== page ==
The Seahawks’ season might not be over following Monday night’s 13-10 loss to the New Orleans Saints.

There are 10 games left to play, after all, and while Seattle is 2-5 and only one team in the NFC has a worse record — the winless Detroit Lions — the hopeful view is that anything can still happen.

But if that is debatable, what should be over is any argument over how much Russell Wilson has meant to the Seattle Seahawks through his 10 years with the team.

In Seattle’s second full game without Wilson, the Seahawks suffered their second defeat — and their third in a row for the first time since before Wilson arrived in 2011 — as the Seahawks got just one touchdown and gained only 219 yards, 84 coming on one play in the first quarter.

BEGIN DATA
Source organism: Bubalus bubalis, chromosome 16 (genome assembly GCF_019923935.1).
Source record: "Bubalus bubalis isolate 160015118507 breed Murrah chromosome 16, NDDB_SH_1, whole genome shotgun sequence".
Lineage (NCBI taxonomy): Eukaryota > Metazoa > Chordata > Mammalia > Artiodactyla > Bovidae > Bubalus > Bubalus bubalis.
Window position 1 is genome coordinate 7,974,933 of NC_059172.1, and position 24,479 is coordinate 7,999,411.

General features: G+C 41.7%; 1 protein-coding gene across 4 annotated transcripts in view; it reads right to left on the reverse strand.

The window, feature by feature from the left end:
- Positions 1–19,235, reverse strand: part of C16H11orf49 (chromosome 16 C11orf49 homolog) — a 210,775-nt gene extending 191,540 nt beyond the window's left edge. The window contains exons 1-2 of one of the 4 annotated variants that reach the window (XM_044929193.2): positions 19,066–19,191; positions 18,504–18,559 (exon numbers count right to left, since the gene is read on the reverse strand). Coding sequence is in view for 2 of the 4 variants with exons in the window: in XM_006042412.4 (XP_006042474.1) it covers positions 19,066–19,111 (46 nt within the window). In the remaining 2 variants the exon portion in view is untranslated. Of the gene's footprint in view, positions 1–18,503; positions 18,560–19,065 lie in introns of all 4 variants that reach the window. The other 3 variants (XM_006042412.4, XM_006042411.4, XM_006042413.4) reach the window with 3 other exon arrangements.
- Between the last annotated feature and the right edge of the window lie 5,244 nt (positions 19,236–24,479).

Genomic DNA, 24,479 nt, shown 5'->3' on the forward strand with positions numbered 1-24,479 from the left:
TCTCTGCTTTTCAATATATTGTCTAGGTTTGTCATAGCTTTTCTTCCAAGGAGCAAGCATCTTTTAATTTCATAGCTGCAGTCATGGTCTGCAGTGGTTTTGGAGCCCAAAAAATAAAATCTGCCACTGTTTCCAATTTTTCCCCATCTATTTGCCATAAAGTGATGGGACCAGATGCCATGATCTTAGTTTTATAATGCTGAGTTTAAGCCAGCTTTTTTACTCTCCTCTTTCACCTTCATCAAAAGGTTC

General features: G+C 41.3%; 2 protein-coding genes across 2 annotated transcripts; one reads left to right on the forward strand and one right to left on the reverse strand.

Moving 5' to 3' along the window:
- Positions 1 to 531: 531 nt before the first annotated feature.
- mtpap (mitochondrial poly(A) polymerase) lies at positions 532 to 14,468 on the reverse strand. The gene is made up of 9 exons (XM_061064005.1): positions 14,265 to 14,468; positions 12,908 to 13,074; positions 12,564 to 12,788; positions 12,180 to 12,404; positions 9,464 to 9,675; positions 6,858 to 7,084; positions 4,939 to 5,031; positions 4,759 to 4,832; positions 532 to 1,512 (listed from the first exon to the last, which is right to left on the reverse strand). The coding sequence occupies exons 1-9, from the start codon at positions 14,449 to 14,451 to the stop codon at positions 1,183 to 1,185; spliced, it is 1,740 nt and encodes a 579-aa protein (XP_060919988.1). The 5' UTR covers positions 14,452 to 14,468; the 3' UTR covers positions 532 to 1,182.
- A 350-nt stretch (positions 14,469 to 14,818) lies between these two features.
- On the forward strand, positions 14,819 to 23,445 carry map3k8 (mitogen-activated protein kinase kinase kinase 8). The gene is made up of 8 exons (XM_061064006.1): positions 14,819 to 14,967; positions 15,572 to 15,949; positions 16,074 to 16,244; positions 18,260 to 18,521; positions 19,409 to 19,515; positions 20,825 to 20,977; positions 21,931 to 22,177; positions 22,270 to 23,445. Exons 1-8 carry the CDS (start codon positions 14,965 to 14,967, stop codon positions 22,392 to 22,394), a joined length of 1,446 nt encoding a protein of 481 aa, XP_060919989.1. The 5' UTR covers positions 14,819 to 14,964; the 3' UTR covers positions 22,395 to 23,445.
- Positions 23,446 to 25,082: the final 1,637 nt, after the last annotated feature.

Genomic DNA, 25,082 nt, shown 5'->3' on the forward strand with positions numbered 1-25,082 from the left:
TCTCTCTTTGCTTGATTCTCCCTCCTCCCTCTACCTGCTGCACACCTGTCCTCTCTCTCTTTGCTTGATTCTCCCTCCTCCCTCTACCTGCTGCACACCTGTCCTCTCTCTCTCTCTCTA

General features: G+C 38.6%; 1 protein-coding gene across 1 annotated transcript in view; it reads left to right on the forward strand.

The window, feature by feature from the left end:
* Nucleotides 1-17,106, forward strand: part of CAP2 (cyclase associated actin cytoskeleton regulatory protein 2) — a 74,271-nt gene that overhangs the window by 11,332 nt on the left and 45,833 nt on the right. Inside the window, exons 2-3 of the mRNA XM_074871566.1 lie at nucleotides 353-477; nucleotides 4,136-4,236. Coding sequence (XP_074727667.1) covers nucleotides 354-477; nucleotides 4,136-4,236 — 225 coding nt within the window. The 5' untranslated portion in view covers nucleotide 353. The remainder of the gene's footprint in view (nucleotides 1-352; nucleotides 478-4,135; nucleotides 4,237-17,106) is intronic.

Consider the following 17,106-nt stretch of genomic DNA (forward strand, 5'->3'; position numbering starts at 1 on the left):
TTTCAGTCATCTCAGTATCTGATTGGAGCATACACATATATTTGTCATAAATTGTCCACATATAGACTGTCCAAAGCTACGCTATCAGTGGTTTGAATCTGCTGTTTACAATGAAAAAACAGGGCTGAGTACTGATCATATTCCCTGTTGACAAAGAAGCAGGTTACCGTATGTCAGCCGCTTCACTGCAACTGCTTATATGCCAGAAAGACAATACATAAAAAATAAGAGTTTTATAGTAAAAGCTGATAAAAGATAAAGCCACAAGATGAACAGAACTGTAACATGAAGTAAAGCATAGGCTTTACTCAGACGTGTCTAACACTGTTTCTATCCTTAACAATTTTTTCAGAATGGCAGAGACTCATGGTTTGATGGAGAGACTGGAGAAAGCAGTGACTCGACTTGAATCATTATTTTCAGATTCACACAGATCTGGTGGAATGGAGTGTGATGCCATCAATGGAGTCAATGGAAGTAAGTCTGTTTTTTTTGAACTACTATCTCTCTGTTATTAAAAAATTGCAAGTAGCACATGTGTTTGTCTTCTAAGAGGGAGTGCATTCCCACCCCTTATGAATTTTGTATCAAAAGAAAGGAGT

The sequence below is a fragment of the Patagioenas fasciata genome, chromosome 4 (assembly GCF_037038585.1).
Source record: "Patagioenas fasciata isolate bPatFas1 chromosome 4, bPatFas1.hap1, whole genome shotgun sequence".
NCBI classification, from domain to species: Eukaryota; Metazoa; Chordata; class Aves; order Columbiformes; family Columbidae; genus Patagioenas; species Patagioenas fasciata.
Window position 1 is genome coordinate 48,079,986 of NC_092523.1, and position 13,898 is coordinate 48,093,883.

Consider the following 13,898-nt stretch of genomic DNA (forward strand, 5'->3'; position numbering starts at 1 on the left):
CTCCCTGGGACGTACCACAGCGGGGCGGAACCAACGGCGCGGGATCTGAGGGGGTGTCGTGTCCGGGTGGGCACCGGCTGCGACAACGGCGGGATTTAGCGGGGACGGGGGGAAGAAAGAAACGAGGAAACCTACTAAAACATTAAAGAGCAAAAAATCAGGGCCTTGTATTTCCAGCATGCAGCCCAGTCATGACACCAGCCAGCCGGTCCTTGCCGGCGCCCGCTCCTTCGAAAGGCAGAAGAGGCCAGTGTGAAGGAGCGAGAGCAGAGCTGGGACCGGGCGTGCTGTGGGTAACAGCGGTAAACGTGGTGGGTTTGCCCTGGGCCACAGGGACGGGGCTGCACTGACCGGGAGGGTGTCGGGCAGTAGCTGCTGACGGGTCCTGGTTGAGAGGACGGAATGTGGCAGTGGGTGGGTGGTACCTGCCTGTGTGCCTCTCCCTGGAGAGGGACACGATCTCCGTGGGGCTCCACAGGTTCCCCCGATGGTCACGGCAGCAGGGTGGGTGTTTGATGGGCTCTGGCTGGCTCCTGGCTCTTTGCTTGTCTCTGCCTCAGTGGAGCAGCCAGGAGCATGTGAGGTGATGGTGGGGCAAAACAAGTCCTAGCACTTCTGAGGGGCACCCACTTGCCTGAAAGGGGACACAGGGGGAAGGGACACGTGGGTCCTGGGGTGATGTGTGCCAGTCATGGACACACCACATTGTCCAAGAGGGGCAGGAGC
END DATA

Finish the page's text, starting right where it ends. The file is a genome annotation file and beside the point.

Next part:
Seattle has scored just three touchdowns in two games without Wilson and just 30 points overall — barely more than the 28.7 per game they averaged last season.

Saints 13, Seahawks 10


Put another way, in Wilson’s 149 games as Seattle’s quarterback, the Seahawks have been held to 10 or fewer points just eight times. It has now happened once in two games without him.


And for the third consecutive game since Wilson was injured in the third quarter against the Rams on Oct. 7, Seattle had the ball in the final minutes with a chance to win it.

And for the third consecutive game, the Geno Smith-led offense came up short.

This time, when Seattle got the ball back with 1:56 left, trailing by three, there was no Smith turnover — as there had been to end the Rams and Steelers games — just four futile plays, two of which were sacks.

The sacks were two of five Smith took for the game. Another came on the previous drive when Smith was thrown for a loss of 11 yards on third down, resulting in Jason Myers having to attempt a 53-yard field goal on a blustery, rainy night.

Myers missed, one of his two on the night, a particularly rough development when points are already at a premium.